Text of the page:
Last Saturday I was going to go to a fund-raising ceilidh with my boyfriend and his friends just outside of Glasgow. However, through lack of organisation on the male part they were left with no kilts to wear. As a further blow we were all struck with extreme lack of finances and another plan was sought out.
It ended up just being me and the other half deciding to scrap together the cash we had to have some dinner and go to see Watchmen. A brilliant plan from the outside, sure, but that night was to follow a series of badly timed and careless decisions.
It began when we went to view cinema times and, it being a weekend night, I was drawn to the late night showings of the film. The boyf was sceptical, suggesting it might be too late as we would have to hang around (it was currently about 5.30) and that perhaps we should see the 8.50 one instead. I insisted that I was too full from lunch and I couldn't possibly eat until around 8 leaving no time to see that one and how much fun would it be to see a midnight movie?
This plan might have worked if we had perhaps gone to mine first and not, as it was suggested, to stay out, have a couple of drinks, then dinner, then movie. Considering the length of time we had to kill and the lack of funds we had to kill it, this was never going to work.
The first place we decided to go was the Blue Dog for a couple of cocktails. Hello? We have no money! When was this a good idea? At least our stupidity was made up by the delicious cocktails. I had a chocolate cherry martini and then a strawberry one with pepper for a spicy kick.
Then it was an Italian dinner at Sarti's. The food was spot on; delicious, big portions and reasonably priced. my one qualm would be that the cheapest bottle of wine on the menu is £18, but (after ordering of course) we noticed that people were drinking carafe's of wine, clearly the house and obviously cheaper than ours, and our wine was not even of a high standard. I think it would have been less cheeky if they had put ALL the wines, including the cheap ones, on the menu. As we finished our meal I noticed we were in time for the 8.50 showing (silly me) so we went up to the cinema on the off chance we could switch our tickets. A Saturday night with a brand new release of a big budget highly anticipated movie? No way. The queues for the one big cinema in Glasgow were spilling out on to the street.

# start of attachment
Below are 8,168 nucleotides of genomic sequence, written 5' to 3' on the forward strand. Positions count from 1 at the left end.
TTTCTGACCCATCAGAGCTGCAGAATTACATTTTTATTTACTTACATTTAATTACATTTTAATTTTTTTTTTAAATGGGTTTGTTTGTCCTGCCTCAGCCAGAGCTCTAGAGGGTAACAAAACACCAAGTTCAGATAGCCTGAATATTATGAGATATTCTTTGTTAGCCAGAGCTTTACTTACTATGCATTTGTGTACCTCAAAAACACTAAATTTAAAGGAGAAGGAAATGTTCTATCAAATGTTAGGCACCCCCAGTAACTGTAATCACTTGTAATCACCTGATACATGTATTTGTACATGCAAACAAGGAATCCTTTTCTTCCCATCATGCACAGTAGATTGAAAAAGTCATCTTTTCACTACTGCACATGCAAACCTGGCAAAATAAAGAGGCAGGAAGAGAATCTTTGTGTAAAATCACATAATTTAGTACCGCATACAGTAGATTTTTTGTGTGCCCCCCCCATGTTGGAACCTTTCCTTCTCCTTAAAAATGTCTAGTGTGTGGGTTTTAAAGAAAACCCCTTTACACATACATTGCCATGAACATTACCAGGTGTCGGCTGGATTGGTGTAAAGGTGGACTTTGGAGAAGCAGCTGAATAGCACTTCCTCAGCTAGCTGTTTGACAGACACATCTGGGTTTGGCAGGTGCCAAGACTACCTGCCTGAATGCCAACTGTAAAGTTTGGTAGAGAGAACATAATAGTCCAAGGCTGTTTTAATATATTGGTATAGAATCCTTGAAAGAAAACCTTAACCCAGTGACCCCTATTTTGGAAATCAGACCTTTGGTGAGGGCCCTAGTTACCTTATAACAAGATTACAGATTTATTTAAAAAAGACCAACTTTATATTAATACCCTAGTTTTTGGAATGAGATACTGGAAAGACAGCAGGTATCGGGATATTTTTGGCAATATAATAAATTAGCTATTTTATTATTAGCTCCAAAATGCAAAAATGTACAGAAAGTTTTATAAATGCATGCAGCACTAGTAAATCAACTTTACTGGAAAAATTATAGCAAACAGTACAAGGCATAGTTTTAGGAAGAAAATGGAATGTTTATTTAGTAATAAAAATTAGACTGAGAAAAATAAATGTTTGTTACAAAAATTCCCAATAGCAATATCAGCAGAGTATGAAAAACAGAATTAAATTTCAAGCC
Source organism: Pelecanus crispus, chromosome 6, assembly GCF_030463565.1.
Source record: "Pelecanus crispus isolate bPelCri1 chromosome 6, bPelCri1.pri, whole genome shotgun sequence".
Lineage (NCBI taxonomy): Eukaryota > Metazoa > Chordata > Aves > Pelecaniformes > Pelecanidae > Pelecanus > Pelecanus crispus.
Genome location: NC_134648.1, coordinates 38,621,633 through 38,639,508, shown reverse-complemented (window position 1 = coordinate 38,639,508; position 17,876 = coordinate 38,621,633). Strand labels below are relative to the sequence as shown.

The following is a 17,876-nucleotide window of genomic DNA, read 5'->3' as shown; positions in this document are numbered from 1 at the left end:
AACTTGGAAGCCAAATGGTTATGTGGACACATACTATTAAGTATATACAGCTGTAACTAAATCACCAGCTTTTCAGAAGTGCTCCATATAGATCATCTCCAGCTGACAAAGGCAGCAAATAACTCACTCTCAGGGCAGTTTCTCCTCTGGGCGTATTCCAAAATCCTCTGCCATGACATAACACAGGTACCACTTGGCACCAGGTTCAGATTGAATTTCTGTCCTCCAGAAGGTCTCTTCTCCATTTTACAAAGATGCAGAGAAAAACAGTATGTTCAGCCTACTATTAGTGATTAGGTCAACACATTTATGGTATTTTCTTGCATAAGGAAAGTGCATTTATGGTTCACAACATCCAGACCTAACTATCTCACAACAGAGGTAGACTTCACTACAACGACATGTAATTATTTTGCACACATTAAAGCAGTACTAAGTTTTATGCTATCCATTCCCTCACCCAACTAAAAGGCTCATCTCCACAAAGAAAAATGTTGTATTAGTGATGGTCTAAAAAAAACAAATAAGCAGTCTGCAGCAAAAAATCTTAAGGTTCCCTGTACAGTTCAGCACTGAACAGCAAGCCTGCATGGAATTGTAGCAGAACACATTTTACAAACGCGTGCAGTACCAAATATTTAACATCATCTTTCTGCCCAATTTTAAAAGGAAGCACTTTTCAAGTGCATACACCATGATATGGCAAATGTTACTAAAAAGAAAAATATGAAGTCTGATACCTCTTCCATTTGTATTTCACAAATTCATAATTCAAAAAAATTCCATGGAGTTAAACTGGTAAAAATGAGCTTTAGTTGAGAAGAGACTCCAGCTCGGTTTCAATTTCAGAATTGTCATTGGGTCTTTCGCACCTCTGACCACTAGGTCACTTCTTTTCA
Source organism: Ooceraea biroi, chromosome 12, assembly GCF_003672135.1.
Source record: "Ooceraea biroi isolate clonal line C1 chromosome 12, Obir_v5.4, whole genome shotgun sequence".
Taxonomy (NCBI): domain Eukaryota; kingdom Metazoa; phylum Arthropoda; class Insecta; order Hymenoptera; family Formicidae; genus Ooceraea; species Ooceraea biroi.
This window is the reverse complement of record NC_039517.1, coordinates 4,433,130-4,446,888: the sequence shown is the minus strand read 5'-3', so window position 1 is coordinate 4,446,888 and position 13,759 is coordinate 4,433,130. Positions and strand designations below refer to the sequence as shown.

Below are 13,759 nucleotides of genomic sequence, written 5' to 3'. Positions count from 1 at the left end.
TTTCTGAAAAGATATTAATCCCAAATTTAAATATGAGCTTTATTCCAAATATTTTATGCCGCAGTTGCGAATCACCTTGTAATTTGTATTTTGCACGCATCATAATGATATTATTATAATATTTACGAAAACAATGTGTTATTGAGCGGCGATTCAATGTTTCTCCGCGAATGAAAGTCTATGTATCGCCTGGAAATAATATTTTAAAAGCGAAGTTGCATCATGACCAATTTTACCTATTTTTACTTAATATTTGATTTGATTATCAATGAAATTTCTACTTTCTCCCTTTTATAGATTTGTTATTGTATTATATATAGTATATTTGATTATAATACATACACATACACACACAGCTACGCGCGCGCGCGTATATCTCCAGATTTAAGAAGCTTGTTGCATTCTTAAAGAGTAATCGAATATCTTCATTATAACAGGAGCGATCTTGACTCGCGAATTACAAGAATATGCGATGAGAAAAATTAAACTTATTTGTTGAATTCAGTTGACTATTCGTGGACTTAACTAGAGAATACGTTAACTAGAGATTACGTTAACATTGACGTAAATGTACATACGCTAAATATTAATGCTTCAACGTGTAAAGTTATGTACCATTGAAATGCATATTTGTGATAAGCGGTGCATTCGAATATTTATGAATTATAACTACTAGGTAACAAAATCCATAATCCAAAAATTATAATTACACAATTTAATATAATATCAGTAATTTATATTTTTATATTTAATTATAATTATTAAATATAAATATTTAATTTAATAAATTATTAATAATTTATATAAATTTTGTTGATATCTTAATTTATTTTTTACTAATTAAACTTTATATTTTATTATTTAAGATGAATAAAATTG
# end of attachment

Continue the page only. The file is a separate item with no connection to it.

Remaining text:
So, with 2 hours to kill and less than a tenner between us, which we really shouldn't be spending, and the weather absolutely atrocious (think Wizard of Oz blizzards but add west coast rain) meant we didn't want to go far, but had no money to do something close by. In the end we went to the lovely Bar 10 down Mitchell lane, purchased a bottle of wine and slowly sipped it until it was time to go.
It's just lucky we have constant, flowing conversation.
On the wet and windy way to the cinema, with slightly woozy red wine heads, I consoled our wear souls with the knowledge that the brilliance of this film would make up for the disastrous, yet surprisingly fun, mistakes of the evening. We get into the cinema, surprisingly busy for so late at night, find a perfect centre middle seat and make ourselves comfortable.
The film starts. It is visually stunning and compelling from the start. Dark, cruel and cynical; this dystopian America sucks us in and, with no typical film structure, we are bemused, but fascinated throughout. That is, until, during one particularly loud moment in the film involving Dr. Manhattan, a speaker explodes.
As it occurs in an "explosive" sequence in the film we don't notice it immediately. Not until we realise this buzzing won't go away and there is a piercing ringing in my ears. From being in a heavy comfortable zoned in state and then being blown out of it, finding myself suddenly out of the cinema with a pounding headache and actually feeling quite dizzy. I was not impressed.
Fortunately we have free tickets to go and see it another time. I cannot wait.
And maybe next time we won't be so frivolous so that we cannot afford popcorn.